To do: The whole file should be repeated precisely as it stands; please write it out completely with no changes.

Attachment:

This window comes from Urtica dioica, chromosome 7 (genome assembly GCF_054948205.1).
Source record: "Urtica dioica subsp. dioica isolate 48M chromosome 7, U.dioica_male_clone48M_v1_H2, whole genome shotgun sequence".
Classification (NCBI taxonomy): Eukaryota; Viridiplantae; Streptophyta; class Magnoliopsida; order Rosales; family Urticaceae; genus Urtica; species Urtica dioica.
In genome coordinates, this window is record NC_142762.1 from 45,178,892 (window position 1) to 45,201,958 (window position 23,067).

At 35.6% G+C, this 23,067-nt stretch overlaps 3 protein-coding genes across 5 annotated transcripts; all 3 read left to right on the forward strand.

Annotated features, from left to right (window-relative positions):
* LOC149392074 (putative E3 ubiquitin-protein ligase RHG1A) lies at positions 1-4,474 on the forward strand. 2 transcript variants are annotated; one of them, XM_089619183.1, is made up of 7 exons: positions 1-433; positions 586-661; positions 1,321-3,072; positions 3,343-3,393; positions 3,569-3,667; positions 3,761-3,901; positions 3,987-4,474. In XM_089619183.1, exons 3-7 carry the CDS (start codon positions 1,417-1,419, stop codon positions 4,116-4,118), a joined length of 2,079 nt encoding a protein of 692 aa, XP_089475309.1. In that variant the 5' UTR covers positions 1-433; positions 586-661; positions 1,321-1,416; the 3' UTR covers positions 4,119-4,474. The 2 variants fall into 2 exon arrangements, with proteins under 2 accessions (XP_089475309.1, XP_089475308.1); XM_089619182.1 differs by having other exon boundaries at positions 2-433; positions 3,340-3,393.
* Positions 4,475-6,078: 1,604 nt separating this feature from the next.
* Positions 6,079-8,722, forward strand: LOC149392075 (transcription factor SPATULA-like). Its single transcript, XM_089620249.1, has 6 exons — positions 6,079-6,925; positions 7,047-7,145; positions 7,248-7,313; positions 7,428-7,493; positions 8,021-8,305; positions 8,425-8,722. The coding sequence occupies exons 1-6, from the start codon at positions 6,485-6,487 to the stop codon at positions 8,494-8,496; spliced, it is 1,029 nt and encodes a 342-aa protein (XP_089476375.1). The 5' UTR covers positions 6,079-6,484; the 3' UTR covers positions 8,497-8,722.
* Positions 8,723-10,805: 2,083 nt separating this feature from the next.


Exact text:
This window comes from Urtica dioica, chromosome 7 (genome assembly GCF_054948205.1).
Source record: "Urtica dioica subsp. dioica isolate 48M chromosome 7, U.dioica_male_clone48M_v1_H2, whole genome shotgun sequence".
Classification (NCBI taxonomy): Eukaryota; Viridiplantae; Streptophyta; class Magnoliopsida; order Rosales; family Urticaceae; genus Urtica; species Urtica dioica.
In genome coordinates, this window is record NC_142762.1 from 45,178,892 (window position 1) to 45,201,958 (window position 23,067).

At 35.6% G+C, this 23,067-nt stretch overlaps 3 protein-coding genes across 5 annotated transcripts; all 3 read left to right on the forward strand.

Annotated features, from left to right (window-relative positions):
* LOC149392074 (putative E3 ubiquitin-protein ligase RHG1A) lies at positions 1-4,474 on the forward strand. 2 transcript variants are annotated; one of them, XM_089619183.1, is made up of 7 exons: positions 1-433; positions 586-661; positions 1,321-3,072; positions 3,343-3,393; positions 3,569-3,667; positions 3,761-3,901; positions 3,987-4,474. In XM_089619183.1, exons 3-7 carry the CDS (start codon positions 1,417-1,419, stop codon positions 4,116-4,118), a joined length of 2,079 nt encoding a protein of 692 aa, XP_089475309.1. In that variant the 5' UTR covers positions 1-433; positions 586-661; positions 1,321-1,416; the 3' UTR covers positions 4,119-4,474. The 2 variants fall into 2 exon arrangements, with proteins under 2 accessions (XP_089475309.1, XP_089475308.1); XM_089619182.1 differs by having other exon boundaries at positions 2-433; positions 3,340-3,393.
* Positions 4,475-6,078: 1,604 nt separating this feature from the next.
* Positions 6,079-8,722, forward strand: LOC149392075 (transcription factor SPATULA-like). Its single transcript, XM_089620249.1, has 6 exons — positions 6,079-6,925; positions 7,047-7,145; positions 7,248-7,313; positions 7,428-7,493; positions 8,021-8,305; positions 8,425-8,722. The coding sequence occupies exons 1-6, from the start codon at positions 6,485-6,487 to the stop codon at positions 8,494-8,496; spliced, it is 1,029 nt and encodes a 342-aa protein (XP_089476375.1). The 5' UTR covers positions 6,079-6,484; the 3' UTR covers positions 8,497-8,722.
* Positions 8,723-10,805: 2,083 nt separating this feature from the next.